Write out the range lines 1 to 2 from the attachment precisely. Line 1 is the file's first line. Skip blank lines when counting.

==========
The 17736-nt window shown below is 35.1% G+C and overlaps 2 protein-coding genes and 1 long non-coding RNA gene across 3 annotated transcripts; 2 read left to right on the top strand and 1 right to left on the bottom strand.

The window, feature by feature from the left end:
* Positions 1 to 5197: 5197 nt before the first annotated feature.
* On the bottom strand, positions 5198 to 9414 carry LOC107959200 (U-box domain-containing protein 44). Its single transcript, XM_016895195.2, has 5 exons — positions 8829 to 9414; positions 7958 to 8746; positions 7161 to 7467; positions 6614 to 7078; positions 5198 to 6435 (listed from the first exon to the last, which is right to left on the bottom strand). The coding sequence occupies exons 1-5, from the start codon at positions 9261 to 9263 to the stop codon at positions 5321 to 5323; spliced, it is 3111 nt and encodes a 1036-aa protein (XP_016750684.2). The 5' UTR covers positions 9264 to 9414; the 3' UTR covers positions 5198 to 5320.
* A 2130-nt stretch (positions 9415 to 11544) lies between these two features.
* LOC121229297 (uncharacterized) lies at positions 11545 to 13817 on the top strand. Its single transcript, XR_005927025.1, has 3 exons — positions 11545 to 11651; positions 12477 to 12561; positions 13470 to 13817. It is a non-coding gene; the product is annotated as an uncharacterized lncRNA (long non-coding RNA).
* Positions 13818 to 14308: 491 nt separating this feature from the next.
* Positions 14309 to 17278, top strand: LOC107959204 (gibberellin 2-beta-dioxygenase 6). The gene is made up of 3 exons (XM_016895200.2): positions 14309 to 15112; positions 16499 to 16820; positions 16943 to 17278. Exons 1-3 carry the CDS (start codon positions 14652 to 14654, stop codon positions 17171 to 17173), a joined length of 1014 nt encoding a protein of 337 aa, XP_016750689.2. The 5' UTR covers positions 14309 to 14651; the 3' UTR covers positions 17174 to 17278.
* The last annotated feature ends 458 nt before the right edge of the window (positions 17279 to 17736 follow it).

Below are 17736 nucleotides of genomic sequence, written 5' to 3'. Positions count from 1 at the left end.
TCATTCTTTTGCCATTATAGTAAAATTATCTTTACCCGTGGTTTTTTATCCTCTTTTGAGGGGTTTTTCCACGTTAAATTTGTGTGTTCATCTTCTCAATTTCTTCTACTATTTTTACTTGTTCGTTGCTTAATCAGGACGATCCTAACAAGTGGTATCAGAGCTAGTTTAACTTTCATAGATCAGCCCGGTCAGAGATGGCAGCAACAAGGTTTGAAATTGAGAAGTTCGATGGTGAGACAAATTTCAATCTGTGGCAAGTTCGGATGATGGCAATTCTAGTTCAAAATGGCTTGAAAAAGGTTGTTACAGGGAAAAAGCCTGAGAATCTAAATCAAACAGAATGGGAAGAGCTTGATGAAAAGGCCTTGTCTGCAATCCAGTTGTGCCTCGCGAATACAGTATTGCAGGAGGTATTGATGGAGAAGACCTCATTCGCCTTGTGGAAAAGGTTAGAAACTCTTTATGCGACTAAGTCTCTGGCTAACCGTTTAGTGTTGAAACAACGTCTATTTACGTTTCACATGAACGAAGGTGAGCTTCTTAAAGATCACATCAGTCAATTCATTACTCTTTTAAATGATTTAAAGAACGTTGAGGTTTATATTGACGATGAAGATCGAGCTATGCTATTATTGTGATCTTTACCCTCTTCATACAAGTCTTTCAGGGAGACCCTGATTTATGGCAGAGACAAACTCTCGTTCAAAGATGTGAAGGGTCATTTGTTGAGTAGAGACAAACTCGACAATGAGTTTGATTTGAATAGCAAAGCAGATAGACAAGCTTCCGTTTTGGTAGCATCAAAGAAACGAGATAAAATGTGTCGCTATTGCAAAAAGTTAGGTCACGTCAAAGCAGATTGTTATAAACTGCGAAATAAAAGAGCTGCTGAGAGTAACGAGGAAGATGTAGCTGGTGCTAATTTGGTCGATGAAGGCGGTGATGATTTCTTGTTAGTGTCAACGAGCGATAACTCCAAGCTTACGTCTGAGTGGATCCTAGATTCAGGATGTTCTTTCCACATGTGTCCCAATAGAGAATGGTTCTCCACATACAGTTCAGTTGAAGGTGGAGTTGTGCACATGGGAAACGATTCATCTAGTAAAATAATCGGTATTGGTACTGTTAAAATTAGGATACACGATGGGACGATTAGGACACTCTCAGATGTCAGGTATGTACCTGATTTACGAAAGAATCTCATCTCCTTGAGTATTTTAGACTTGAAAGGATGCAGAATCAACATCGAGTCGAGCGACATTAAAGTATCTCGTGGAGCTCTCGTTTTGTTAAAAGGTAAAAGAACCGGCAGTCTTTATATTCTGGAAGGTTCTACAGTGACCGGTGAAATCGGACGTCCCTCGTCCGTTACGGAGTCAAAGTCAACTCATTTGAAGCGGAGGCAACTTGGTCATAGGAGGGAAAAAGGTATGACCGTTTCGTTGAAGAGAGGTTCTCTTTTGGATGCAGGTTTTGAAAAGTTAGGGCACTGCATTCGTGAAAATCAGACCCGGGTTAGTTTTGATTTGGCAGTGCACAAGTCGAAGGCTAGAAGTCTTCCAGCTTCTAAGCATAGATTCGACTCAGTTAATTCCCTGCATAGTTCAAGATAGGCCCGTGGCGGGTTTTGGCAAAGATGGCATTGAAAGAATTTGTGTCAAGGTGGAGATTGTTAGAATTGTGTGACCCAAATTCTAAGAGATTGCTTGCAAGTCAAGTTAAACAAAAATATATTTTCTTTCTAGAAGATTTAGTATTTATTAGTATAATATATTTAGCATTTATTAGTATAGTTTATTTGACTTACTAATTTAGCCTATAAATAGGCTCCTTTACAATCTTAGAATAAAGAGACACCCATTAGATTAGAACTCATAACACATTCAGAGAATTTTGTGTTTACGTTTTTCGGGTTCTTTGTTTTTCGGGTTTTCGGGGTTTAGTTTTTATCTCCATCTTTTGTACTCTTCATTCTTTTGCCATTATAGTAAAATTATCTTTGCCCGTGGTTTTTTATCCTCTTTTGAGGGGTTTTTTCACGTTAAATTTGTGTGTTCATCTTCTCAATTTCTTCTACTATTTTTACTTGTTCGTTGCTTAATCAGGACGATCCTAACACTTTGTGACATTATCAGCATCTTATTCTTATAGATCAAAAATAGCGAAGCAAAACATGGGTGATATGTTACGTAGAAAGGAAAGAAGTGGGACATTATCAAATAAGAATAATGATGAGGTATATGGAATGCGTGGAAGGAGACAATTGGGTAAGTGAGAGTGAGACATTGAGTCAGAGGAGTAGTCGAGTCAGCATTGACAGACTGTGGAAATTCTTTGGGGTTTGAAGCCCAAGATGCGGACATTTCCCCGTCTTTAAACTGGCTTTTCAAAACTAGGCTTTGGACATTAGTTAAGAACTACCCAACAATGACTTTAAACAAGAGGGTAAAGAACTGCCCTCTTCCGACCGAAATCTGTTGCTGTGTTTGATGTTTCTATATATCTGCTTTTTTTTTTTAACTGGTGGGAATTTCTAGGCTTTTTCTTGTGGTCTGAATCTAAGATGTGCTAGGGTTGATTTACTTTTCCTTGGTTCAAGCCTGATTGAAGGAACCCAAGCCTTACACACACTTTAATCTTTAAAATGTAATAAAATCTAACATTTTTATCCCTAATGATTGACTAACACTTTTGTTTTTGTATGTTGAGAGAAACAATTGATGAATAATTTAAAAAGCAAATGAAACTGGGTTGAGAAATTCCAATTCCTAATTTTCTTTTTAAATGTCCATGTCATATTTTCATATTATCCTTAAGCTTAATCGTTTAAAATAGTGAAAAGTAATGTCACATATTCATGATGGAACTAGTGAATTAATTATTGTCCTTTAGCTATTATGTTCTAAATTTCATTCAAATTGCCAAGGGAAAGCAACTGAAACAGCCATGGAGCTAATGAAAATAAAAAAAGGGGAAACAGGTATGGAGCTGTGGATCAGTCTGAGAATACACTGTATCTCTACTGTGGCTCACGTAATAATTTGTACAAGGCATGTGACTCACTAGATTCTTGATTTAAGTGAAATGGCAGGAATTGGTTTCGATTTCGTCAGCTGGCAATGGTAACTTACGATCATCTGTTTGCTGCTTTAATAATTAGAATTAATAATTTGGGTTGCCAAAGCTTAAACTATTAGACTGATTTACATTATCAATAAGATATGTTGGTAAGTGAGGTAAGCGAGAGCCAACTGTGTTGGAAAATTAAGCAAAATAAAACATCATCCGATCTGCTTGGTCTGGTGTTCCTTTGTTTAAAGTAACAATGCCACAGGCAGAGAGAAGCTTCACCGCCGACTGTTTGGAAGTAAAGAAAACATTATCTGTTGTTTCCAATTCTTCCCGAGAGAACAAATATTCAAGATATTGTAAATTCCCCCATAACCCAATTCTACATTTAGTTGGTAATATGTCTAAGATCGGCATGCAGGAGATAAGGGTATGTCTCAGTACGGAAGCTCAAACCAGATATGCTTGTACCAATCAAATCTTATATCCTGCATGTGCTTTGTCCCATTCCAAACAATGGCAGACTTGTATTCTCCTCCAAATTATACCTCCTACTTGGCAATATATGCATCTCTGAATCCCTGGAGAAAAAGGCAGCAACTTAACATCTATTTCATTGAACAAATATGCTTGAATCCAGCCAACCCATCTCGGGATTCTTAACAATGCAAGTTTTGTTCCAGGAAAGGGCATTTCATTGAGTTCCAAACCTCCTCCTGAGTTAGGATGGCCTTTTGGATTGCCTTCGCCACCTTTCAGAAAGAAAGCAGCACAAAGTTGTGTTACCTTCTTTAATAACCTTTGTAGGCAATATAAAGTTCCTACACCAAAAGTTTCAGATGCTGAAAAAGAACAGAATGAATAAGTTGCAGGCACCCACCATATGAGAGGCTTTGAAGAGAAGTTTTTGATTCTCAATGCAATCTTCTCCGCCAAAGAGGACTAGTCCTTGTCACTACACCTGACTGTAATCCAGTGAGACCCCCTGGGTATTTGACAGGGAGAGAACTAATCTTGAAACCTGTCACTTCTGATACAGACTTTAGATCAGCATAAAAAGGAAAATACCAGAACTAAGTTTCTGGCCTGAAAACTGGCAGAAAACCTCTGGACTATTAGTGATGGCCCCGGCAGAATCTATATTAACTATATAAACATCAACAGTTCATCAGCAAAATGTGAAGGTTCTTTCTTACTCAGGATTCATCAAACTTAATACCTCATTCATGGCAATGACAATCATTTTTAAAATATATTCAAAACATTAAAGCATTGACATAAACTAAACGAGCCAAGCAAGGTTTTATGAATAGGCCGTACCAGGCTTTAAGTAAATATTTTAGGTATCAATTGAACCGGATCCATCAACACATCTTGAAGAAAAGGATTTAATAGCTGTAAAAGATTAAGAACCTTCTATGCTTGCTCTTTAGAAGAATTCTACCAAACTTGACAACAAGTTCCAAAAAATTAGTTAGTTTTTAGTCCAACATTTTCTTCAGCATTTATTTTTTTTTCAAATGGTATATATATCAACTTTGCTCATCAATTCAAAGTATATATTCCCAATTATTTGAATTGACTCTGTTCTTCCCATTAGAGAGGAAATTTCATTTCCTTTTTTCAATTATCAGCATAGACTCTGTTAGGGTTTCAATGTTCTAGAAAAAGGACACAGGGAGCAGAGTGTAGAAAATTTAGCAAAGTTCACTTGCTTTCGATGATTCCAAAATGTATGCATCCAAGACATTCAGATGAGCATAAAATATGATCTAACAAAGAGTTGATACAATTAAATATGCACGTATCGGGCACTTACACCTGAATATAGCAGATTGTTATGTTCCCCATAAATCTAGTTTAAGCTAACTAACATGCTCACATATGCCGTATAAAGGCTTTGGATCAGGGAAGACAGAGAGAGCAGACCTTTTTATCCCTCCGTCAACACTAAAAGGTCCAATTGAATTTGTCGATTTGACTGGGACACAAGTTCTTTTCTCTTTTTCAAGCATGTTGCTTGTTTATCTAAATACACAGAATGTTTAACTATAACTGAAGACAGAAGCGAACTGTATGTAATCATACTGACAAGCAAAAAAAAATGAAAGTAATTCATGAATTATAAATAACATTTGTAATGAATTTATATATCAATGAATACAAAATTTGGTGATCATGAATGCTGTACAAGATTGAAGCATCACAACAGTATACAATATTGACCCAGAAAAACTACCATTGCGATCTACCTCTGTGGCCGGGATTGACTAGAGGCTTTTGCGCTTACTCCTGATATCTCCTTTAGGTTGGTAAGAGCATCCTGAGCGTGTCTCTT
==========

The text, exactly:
The 17736-nt window shown below is 35.1% G+C and overlaps 2 protein-coding genes and 1 long non-coding RNA gene across 3 annotated transcripts; 2 read left to right on the top strand and 1 right to left on the bottom strand.

The window, feature by feature from the left end: